Made for $50,000, The Endless Summer eventually raked in $30 million and introduced Americans to the surfing lifestyle. Brown remembers screenings of the film packed with enthusiastic audiences. "It was real exciting, like a 'happening' -- everybody's there in their surf duds with their girlfriends."

Like many of Brown's other surfer films, Endless was originally a roadshow offering, hauled to cities around the U.S. where Brown would rent a local high school auditorium or Elk's Lodge to show the film and provide his own improvised narration, sometimes up to 70 times a year.

Since his first surfer doc, Slippery When Wet (1958), Brown has watched surfing change, from a subcultural phenomenon practiced by a saltwater cognoscenti to a popular pastime for young professionals. Many of surfing's early devotees were also friends of Brown who often parlayed their obsessions into big business in the Ocean Pacific company, restaurants, surf board manufacturing, magazines or, in Brown's case, filmmaking. "We tried to figure out a way where we could make a living and still live the lifestyle" says Brown, who has since retired from the moviemaking business, but has a son making the next generation of surf stories.

Though he was encouraged, after his success with surfer docs, to move to Hollywood, Brown never even considered that an option. "You gotta be out of your mind!" was more his line of thinking.

"Most surfers, our idea of a neat place to be was not a mansion in Beverly Hills, but a trailer on a lonely beach somewhere with the perfect wave coming through off the point," he says.

It's easy to see the impact Brown's films had on audiences of the day, living in the consumer conformity of the '50s, unable to yet taste the liberated '60s. The sense of freedom and possibility expressed in the films is powerful, as these ordinary people, whether surfing or motorcycle freaks, pursue their obsessions without regard for the culture at large.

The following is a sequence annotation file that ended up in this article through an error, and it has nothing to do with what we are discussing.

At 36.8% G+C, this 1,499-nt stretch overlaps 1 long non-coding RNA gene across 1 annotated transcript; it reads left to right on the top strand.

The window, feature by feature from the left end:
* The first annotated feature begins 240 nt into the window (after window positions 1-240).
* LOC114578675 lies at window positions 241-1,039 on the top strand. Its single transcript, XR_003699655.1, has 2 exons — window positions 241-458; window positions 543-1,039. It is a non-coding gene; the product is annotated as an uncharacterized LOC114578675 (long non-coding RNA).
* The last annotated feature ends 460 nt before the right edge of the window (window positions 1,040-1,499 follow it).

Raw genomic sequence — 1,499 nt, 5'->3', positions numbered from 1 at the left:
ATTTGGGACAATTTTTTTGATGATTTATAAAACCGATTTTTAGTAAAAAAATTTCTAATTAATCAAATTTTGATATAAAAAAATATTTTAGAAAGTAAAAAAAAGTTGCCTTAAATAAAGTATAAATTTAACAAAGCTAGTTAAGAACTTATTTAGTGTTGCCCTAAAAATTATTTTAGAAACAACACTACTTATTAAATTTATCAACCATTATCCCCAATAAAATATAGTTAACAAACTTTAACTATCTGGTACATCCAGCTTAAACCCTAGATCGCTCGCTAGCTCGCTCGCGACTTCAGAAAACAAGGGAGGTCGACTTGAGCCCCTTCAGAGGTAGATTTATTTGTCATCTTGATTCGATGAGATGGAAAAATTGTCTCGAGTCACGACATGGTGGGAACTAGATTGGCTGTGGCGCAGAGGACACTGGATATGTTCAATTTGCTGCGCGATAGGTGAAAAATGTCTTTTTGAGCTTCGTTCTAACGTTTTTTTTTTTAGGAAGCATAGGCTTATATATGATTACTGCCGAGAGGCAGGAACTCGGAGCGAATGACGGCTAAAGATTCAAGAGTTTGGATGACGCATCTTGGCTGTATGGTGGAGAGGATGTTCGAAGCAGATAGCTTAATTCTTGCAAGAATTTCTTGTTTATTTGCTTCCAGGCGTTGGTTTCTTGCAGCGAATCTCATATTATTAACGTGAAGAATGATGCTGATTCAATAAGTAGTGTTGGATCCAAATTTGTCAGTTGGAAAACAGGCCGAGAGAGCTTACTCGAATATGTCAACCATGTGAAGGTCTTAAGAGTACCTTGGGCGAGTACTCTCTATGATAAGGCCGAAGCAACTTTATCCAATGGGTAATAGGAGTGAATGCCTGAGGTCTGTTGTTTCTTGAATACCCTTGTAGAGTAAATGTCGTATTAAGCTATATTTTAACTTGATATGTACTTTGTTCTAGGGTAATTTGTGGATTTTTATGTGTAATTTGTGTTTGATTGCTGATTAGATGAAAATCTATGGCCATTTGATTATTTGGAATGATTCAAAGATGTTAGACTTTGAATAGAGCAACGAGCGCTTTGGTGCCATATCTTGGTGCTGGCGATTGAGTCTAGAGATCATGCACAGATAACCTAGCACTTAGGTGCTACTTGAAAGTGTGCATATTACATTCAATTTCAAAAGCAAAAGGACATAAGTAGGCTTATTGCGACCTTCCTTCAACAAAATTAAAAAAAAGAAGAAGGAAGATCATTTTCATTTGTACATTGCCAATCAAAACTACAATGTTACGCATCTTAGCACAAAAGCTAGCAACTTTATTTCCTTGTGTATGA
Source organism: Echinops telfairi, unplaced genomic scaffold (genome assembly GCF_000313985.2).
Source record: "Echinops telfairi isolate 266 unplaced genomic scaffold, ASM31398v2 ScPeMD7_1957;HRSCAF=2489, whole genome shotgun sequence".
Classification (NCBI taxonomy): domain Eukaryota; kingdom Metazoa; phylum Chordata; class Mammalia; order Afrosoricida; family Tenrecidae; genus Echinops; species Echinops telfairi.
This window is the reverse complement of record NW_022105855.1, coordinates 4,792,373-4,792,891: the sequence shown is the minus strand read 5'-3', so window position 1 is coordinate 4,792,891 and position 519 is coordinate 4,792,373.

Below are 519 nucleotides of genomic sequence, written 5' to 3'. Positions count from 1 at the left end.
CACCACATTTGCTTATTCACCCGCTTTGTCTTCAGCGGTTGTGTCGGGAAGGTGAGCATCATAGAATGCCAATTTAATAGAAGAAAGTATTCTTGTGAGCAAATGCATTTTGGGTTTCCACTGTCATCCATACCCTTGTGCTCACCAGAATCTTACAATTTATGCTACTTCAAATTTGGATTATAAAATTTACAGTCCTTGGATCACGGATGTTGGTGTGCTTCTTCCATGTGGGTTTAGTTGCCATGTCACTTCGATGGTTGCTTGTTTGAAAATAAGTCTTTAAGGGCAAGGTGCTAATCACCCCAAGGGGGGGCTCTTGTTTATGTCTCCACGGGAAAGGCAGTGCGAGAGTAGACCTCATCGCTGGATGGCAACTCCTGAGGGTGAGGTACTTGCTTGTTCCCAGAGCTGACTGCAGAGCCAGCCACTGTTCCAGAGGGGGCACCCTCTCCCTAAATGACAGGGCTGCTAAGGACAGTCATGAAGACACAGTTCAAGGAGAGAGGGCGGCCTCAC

And though Brown is happily married to his junior high school crush, Pat, and has three grown children, an element of the fanatic and iconoclast still clings to him. Clearly no amount of money will entice him into a business suit, and he retains the irreverent, deadpan wit heard on his voice-over narrations. Brown throws out words like "dude" and "bummer" and continues to live by a code that's not exactly "surf or die," but something pretty close.

"I'd rather get eaten by a shark than get snuffed out on the freeway by a bus," Brown asserts, identifying more with the laws of the surf than the codes of so-called "civilization." "If you think about it, you're dying in this beautiful blue environment, or you're laying on the freeway with asphalt in your forehead," says Brown.

And of course, for a storyteller like Brown, there's one added incentive. "Then the grandkids have something great to talk about."

Brown launches into an imagined dialogue after his passing: "How's your granddad?"

"He got eaten by a shark!"

"No kidding? Wow! Cool!"